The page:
Today's storm was supposed to being a little moisture, but looking at the radar it appears that is went around us on the north and east. This happens all the time. I assume it is the configuration of the mountains and the air currents that break up the weaker storms before they can get into the San Fernando Valley where I am.

Oh well, I guess it is time to do the rain dance a little longer this year and keep the drip and soaker systems running.

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Friday, September 19, 2008

Drip irrigation line is...well...dripping

On Thu, Sep 18, 2008 at 9:45 AM, Bette wrote:

Hi! I saw your UTube video on repairs for drip lines...it was fantastic..thank you! I have another question, though..I hope this site is still active and that you can get back to me. I have a drip line leak at the site where the emitter line is plugged into the 1/2' drip line. The water is coming out pretty good around the site - but yet the feed tube line is not easy to pull out so I'm guessing that the hole isn't overly big???. I'm not sure what to do about this. There is always enough water to puddle up so it's a significant leak. Thanks for any help. bette

Thanks for writing. In my experience, this happens when the emitter is not quite seated all the way into the 1/2" tube. The little barb edge on the emitter has to go all the way into the tube in order to make a seal. I typically push the emitter in and then tug on it to make sure the barb has gone through the wall of the larger tube, basically wiggling it around to make it seal against the side of the tube.

It could be, too, that the whole is just a bit misshapen. If adjusting the emitter doesn't work, it might be easier to simply plug that existing hole and punch a new one nearby. The make little plugs to do that, although is the hole is the issue then even the plug might not work well.

I hope this helps. Give it a try and let me know.

Here is the YouTube video mentioned in this email...

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Wednesday, September 17, 2008

Bird Nest with paint chips

Bird Nest with paint chip

Bird Nest with paint chip,
originally uploaded by dewelch.
One small sign of how our actions can effect the world around us.

It looks like someone in the neighborhood was scraping and re-painting their house and this bird made it part of their nesting materials.

I believe this was a hummingbird nest judging by its size and design. I noticed it today as I was typing up some vines on one of our arbors.

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Saturday, September 13, 2008

A slow Saturday

It was a High-Tech/High-Touch day today. (See this Career Tip for a further explanation) I walked to do some errands and grab lunch and then came home to do some more work both at the computer and in the garden. After that I found myself alternating between the computer and the garden. I think this helps me keep fresh and productive. Too much of any one thing can burn you out.

I had walked up to get some new address numbers for the house at the local hardware chain. That was a simple task and then it back to the computer for a while. Then, looking out my office window, I saw a bird feeder that had been broken for months. I had noticed how I could fix it, but never got around to it. So, off to the garage for the drill and a screwdriver. It didn't take long so I took the time to clean the feeder and re-stock all the feeders before returning to the computer.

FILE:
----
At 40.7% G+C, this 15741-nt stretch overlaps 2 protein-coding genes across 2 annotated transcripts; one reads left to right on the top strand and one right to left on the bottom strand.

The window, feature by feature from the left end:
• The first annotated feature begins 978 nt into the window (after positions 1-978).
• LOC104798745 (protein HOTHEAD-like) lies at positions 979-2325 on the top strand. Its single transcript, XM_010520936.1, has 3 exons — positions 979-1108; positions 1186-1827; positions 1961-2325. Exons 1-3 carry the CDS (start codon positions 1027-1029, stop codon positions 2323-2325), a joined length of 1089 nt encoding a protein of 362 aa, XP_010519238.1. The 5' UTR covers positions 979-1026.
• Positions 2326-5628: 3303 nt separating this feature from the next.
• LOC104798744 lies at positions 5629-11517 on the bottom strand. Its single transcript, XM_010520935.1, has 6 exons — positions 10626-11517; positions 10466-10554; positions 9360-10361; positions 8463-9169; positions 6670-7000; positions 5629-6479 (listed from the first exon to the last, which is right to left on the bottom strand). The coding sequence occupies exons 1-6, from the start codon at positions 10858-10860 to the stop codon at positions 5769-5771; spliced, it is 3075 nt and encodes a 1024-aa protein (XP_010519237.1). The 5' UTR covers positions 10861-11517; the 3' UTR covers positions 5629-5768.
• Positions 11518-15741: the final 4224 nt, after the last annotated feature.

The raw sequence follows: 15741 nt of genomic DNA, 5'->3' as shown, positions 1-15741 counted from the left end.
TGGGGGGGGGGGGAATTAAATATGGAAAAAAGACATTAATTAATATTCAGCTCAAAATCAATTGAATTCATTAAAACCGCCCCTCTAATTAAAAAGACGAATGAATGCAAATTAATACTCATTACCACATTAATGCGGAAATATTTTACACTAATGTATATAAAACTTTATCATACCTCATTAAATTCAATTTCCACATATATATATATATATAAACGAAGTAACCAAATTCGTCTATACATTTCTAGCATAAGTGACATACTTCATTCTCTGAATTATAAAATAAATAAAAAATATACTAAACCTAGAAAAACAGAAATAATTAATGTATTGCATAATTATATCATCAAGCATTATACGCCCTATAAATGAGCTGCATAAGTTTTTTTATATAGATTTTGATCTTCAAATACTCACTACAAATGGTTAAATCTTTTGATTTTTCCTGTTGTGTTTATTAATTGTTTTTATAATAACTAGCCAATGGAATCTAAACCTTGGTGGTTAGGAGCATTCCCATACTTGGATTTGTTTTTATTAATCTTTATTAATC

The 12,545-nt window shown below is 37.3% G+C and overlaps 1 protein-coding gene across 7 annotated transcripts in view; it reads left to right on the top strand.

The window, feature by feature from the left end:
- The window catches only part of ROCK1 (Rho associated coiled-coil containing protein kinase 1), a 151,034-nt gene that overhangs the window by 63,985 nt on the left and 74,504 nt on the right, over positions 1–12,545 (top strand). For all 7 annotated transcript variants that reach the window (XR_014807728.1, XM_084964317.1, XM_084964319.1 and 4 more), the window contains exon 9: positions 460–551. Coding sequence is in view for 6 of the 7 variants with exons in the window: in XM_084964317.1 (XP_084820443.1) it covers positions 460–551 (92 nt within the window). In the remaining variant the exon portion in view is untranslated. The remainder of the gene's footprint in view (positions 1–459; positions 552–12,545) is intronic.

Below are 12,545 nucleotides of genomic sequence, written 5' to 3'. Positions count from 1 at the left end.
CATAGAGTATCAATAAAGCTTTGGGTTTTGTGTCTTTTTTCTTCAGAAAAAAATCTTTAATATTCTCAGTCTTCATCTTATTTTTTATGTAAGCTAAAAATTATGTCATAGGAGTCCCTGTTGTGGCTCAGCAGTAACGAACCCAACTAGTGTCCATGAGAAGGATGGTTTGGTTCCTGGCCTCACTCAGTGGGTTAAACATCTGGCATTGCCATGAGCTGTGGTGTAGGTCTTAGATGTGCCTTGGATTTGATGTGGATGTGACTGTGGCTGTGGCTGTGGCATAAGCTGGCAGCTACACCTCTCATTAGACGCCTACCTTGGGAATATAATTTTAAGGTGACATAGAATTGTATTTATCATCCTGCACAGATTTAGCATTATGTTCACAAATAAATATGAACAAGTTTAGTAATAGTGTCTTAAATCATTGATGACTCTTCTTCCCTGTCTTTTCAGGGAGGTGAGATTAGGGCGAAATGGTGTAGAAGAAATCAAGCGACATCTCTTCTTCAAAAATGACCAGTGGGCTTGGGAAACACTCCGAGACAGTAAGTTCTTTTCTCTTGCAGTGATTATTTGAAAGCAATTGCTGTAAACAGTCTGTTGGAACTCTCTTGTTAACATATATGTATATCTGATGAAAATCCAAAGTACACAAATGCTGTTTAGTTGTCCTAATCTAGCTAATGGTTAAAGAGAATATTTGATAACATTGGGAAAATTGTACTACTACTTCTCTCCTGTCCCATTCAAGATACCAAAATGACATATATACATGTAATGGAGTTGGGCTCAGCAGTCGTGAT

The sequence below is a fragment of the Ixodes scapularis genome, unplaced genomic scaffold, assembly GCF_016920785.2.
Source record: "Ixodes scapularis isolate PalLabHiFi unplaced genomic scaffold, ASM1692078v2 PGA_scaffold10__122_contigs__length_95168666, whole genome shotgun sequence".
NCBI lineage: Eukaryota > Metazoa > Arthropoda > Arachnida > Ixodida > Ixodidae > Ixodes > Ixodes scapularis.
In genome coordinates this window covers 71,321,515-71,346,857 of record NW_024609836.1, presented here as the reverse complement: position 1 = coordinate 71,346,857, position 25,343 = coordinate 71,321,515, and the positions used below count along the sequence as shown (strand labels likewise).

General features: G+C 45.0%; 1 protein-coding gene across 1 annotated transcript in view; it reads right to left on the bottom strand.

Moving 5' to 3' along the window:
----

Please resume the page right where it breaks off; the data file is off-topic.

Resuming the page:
A short time later, I wanted to turn on the soaker hoses in the front garden, so I grabbed my wiggle hoe and spent some time getting the grass out of the walkways in the front garden. This is always such a chore and this year it seems even worse. We haven't had much rain, but I think my wife has been running the sprinklers (which spray paths and beds alike) more often. This helps with the shrubs but leaves us with a lot of grass, too. After a few painful minutes hoeing the paths I had had enough. I cleaned the few weeds out of the new lavender bed and then headed back inside for dinner.

One concept that has been rattling around in my mind lately is that of slowing down. Too often, in the garden, I find myself rushing to complete the task instead of engaging in it. Slowing down means I might not finish a task completely, like pulling all the grass, but I do a better job and enjoy it more. I tried to apply that a little today. While I didn't do it all, I certainly got something done and no one says you have to complete the task in one sitting. As long as it gets completed, what does it really matter.

I am going to try and do a bit more tomorrow in the same fashion -- a little here and a little there -- and see what happens. Wish me luck!

Keep digging!

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Saturday, August 16, 2008

Video: Taking out a Tree

Time to remove a small pine tree that was in the wrong spot in the garden. This is a continuation of the "editing" since we bought this house 12 years ago.

I had to go out and buy a bow saw to complete this job. My wife, Rosanne, had trimmed off all the limbs., but couldn't get through the trunk. It was quick work once I had the right tool.

All the debris from the tree was run through out chipper/shredder and the mulch is already spread on the tomato and rose beds.

Not a bad days work overall.

iPod Ready Video

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Saturday, July 26, 2008

Video: Rose Montage from the O'Connell's Garden

We were visiting friends today -- sitting around the pool and munching on summer foods -- and their roses caught my eye. I spent a few minutes capturing the video for this montage, just wandering from bush to bush and taking it all in.

iPod Ready Video

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Sunday, June 22, 2008

Elsewhere Online: Summer reading for gardeners from Digging

The high heat here in Los Angeles has been keeping me inside, just like Pam, the author of the "Digging" blog. I highly approve of her selections for garden reading and I find that I have already read many of them myself.